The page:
Date of Award


Document Type


Degree Name

Doctor of Philosophy (PhD)


Electrical and Computer Engineering (Holcomb Dept. of)

Committee Member

Dr. Hai Xiao, Committee Chair

Committee Member

Dr. Fei Peng

Committee Member

Dr. Lin Zhu

Committee Member

Dr. Pingshan Wang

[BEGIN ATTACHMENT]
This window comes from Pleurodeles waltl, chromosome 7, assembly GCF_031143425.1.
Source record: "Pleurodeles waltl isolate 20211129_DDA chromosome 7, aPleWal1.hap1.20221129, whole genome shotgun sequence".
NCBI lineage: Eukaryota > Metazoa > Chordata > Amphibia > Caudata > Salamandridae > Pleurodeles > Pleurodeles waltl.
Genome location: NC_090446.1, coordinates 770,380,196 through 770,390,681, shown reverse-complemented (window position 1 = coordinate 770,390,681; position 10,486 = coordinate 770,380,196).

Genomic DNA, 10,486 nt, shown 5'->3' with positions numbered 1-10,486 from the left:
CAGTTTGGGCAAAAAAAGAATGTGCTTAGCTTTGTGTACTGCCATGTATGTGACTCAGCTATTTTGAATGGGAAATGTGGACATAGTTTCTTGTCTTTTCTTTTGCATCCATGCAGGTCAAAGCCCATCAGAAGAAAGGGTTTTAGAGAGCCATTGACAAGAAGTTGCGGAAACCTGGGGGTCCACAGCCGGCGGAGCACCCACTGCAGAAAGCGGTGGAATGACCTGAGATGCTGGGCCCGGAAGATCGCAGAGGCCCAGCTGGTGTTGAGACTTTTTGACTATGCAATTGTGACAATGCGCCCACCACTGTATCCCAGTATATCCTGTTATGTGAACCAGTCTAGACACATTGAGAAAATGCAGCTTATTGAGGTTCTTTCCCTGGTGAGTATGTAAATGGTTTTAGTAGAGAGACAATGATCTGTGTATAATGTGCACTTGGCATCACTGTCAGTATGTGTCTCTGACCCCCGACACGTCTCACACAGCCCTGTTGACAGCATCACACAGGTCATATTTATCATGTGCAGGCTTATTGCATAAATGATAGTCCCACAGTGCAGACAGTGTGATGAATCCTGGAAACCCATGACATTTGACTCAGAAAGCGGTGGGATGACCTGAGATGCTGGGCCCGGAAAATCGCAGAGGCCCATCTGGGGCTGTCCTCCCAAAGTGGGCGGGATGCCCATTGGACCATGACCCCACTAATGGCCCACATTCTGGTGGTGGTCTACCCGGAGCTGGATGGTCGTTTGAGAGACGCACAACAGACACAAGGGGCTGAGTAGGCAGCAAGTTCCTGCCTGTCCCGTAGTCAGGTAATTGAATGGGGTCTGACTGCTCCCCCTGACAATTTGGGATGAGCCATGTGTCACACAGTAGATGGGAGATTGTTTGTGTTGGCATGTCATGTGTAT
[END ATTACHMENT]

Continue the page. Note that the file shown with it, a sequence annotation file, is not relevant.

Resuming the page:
Aging civic infrastructures in the world has put tremendous pressure in their maintenances because potential failure of the large size civil structures will be catastrophic. Structure health monitoring (SHM) has been proven effective to prevent these failures, and distributed sensing technologies are preferred in SHM as they are effective to provide comprehensive evaluation of the structures. Fiber optic sensors are well developed in the past two decades for distributed sensing, but the lack of robustness and the limited deformability of silica make them not suitable for heavy duty and large deformation applications, which is very common in SHM. To address the above limitation of optical fiber sensors, we change the sensing platform from optical fibers to coaxial cable. Inspired by optical FPI, we created two reflectors on a coaxial cable to form a coaxial cable Fabry-Perot interferometer (CCFPI). The reflectors are commonly made by drilling half way holes or crimp on the cable, which introduce impedance discontinuity and hence partial reflection of EM wave in the cable. The two reflectors can produce interference patterns with multiple resonant frequencies which can be tracked to indicate changes in physical parameters such as temperature and strain. To realize distributed sensing, multiple reflectors are implemented along a coaxial cable, where every two consecutive reflectors will form a low finesse CCFPI. A specific signal process technique is used to reconstruct each individual CCFPI interferogram from the complex frequency domain signal. As examples of the distributed sensing capability of the coaxial cable platform, distributed torsion sensing and 3D beam shape estimation system are demonstrated in this thesis. By modifying the cable material and structure, we can achieve other special function for CC-FPI sensors. By fabricating the cable with ceramics as dielectric material and implanting built in reflectors, a high temperature CC-FPI sensor is developed and tested. Another example is a magnetic field sensor made by filling a cavity in a semi-rigid cable with ferrofluid. When external magnetic field change, the property of the ferrofluid will also change, resulting in spectrum shift of the FPI. The coaxial cable FPI sensors have many potentials to measure different physical parameters in distributed sensing form, which makes it a very good sensing platform for long distance and distributed sensing in harsh environment and heavy duty applications.